Standard resins are good for stiff, high resolution prints.  The finish quality tends to be excellent with near injection molding finish quality.  They are low cost and suitable for most applications.  The downsides are that they tend to be brittle and have low impact resistance and tend to deform at relatively lower temperatures than other resins.


These resins are designed are more mechanically reliable and tough than standard resins.  They do share the brittle nature of standard resins but have better impact resistance.  They are generally unsuited for parts with thin walls.  Temperature resistance is not particularly good on these resins.


Most resins are toxic and actually require protective gear to use when wet.  Once cured they are safe, but if one has got an application that will be in regular contact with people one should use a biocompatible resin.  Resins with both Class I and Class IIa biocompatibility are available.


When moldmaking with resins the technique often involves burning the print out of the mold made around it.  Castable resins produce prints with excellent detail and do not leave ash behind when burnt out.  The are well suited for jewellery and other intricate parts.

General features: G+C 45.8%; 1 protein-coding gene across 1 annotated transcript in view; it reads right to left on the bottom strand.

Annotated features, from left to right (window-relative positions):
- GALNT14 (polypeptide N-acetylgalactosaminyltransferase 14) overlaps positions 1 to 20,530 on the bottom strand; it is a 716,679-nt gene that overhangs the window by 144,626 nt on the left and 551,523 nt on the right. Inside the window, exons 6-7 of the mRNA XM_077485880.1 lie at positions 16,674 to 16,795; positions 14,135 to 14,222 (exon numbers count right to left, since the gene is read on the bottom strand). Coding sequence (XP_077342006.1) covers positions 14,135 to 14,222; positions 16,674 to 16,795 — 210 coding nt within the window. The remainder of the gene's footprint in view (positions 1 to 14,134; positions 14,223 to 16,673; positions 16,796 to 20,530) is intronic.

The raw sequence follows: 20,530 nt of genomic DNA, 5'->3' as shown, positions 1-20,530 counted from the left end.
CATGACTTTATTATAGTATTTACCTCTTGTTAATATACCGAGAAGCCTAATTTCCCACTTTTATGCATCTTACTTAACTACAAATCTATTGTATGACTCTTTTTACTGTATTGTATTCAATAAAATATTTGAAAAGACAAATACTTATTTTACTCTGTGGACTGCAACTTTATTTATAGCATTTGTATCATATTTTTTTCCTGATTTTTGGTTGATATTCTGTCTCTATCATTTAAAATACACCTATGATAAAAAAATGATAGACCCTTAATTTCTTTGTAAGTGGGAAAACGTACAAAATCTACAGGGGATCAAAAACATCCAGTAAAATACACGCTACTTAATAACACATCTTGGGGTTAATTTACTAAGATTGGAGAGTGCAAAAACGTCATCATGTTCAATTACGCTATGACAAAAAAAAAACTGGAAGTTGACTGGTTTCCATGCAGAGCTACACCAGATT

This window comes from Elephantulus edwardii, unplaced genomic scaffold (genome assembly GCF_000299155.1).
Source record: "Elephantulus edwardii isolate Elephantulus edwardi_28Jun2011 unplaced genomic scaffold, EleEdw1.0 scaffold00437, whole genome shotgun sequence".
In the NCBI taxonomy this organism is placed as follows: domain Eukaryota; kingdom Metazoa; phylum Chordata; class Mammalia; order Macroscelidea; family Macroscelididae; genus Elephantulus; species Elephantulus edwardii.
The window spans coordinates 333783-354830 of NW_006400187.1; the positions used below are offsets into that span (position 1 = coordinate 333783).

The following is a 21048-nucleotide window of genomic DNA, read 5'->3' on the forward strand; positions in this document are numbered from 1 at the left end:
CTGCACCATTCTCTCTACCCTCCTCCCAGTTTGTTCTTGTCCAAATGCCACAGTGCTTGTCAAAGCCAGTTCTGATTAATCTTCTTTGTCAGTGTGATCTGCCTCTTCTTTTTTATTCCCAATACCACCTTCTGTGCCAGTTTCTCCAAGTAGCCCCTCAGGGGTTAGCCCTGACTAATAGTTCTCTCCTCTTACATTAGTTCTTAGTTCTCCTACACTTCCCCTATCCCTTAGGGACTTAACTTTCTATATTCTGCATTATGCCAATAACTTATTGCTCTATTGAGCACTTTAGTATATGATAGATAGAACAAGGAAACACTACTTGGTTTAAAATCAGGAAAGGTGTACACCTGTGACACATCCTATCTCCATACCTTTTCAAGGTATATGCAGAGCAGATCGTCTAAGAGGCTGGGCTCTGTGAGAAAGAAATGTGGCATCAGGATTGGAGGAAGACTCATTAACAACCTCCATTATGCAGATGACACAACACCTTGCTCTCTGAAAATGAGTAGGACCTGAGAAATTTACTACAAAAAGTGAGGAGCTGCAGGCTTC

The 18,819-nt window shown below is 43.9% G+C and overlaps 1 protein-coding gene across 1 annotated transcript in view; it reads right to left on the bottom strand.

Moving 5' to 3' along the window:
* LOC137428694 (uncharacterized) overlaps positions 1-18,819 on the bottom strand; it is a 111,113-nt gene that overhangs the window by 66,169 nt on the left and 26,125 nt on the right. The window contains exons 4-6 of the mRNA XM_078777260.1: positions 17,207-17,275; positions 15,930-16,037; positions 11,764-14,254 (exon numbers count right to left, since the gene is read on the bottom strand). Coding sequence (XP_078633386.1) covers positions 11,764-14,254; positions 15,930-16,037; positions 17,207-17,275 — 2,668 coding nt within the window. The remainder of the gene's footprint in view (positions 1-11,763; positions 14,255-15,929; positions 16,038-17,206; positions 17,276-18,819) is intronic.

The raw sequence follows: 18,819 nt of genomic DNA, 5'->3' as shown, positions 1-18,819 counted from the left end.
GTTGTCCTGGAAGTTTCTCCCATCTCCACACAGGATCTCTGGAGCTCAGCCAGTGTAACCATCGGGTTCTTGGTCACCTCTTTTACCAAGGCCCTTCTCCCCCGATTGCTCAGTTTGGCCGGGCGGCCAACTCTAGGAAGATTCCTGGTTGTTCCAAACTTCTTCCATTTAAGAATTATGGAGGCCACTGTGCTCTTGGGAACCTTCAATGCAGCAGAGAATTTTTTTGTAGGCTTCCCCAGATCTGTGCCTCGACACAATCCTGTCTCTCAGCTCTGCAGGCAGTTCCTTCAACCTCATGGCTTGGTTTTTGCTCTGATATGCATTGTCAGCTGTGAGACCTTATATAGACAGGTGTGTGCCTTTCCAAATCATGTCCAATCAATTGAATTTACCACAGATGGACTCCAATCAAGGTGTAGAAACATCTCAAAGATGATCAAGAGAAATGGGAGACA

Additional Considerations


Most resins produce hard, inflexible prints.  Prints made with flexible resins are rubber-like but have inferior performance to actual rubber parts.  They are well suited for prototyping and adding ergonomic features to multimaterial assembiles such as stamps and grips.  These do tend to degrade over time, especially if exposed to sunlight for significant lengths of time.

Temperature Resistance

High temperature is less a category of resin and more of a characteristic.  There are resins in each of the four previous categories that perform better in high temperature environments.  If this is a feature you need we can accommodate it and select a resin to satisfy it.

Need More than Just 3d Printing? Let Us Know how We can Help.

Originate 3d is a full-service shop that can not only 3d print your designs but can also help you with product development and even manufacturing.  If you would like to know more about our capabilities please contact us.